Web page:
ORANGE COUNTY, Fla. — A newly-released audit shows dozens of Orange County bridges and walkways weren’t inspected for years.
The audit found that bridges were not being inspected, and when issues were found, they were not prioritized.
The audit also revealed that there was missing documentation on whether things were being done, and that routine maintenance had not been conducted in three years.
Comptroller Phil Diamond ordered the audit to take a look at what was done with Orange County bridges, after the 2018 bridge collapse at FlU in South Florida that killed six people.
He said 18 of 21 pedestrian bridges were never inspected by a structural engineer.
The audit found that pedestrian bridges were getting looked at by county staff for things like faulty boards or cracks, but not inspected to see if they were structurally sound.
The audit shows that even when inspections were done by the Florida Department of Transportation on three bridges, the county had not tracked if they were repaired.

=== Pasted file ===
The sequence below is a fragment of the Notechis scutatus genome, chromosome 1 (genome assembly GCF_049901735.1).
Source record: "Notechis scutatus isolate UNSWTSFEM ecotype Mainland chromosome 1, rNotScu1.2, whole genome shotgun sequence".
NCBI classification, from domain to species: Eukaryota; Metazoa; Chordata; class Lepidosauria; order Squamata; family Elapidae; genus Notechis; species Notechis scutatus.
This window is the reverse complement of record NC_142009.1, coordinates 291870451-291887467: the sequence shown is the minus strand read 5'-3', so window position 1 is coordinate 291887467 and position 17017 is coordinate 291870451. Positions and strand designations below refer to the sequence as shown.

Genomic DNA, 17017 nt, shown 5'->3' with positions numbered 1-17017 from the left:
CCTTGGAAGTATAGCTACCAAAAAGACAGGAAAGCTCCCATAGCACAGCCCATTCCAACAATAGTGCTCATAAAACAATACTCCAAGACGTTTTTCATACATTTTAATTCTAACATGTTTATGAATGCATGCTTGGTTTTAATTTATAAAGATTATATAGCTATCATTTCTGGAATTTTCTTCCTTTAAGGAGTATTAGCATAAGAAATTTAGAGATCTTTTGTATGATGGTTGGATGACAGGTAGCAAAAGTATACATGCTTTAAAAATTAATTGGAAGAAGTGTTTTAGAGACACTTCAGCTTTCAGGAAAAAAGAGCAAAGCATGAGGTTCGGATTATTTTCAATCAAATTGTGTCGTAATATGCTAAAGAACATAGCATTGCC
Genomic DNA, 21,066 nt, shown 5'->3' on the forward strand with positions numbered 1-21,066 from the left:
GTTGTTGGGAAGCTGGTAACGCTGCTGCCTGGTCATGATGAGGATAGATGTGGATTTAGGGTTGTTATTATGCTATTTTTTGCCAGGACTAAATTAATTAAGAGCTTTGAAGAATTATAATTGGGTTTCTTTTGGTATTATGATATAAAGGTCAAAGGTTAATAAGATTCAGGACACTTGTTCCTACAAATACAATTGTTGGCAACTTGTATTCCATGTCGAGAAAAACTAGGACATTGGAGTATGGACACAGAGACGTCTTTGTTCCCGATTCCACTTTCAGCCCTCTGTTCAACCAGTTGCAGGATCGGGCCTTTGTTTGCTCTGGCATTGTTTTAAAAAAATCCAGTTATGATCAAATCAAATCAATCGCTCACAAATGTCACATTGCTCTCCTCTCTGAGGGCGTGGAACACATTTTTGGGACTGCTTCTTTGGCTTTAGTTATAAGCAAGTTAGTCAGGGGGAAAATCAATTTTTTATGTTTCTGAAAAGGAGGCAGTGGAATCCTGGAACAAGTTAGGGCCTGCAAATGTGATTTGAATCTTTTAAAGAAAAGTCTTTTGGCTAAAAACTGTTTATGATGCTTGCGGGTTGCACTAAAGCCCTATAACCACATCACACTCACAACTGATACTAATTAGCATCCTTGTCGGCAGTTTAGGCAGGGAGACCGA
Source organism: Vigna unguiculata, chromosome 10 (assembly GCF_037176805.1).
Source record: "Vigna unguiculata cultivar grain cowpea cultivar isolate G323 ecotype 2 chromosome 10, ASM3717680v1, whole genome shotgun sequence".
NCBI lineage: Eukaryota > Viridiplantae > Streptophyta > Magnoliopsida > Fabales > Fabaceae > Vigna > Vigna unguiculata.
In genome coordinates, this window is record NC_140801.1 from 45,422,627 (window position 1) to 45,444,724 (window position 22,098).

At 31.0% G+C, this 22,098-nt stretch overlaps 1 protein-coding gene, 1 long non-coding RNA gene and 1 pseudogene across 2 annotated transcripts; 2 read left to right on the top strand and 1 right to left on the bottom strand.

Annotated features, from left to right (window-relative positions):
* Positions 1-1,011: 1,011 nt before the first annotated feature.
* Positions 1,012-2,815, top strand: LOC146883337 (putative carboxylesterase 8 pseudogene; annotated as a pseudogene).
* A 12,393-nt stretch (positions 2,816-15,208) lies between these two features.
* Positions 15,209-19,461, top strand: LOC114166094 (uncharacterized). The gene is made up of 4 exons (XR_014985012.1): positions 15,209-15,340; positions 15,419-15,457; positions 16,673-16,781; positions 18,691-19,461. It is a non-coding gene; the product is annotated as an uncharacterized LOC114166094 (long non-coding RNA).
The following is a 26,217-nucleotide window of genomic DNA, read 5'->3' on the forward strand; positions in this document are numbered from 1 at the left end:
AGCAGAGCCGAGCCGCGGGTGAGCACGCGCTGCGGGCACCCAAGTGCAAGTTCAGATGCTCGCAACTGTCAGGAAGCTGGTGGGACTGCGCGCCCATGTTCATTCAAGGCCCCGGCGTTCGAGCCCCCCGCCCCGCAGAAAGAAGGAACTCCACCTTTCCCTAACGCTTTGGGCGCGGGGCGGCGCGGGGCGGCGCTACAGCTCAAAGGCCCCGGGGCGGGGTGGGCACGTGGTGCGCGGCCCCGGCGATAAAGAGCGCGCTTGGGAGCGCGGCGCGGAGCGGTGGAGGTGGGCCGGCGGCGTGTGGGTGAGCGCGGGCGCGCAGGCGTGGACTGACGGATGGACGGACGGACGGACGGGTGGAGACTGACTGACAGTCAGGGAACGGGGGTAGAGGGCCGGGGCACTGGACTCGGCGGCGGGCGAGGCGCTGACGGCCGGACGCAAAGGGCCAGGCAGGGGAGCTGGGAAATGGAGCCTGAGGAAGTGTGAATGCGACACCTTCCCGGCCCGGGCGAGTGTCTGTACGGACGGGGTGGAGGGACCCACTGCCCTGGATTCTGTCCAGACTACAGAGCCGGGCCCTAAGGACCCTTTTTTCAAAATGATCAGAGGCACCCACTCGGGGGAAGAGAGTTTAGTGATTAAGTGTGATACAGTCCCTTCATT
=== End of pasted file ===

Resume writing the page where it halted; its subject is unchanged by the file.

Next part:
As more inspections are being done, Diamond said nothing major so far has been found that would indicate a collapse.
“We can’t necessarily say, ‘well you should inspect every year or every two years,’ We just know it’s not never,” Diamond said.
Inspections found both the Bates and Buck bridges to be functionally obsolete. But since then, Buck Road has had repairs and no longer holds that title.
Some repairs and upgrades will take time and money, but for now, the county feels confident the bridges are OK and has hired a structural engineer of its own to oversee the projects.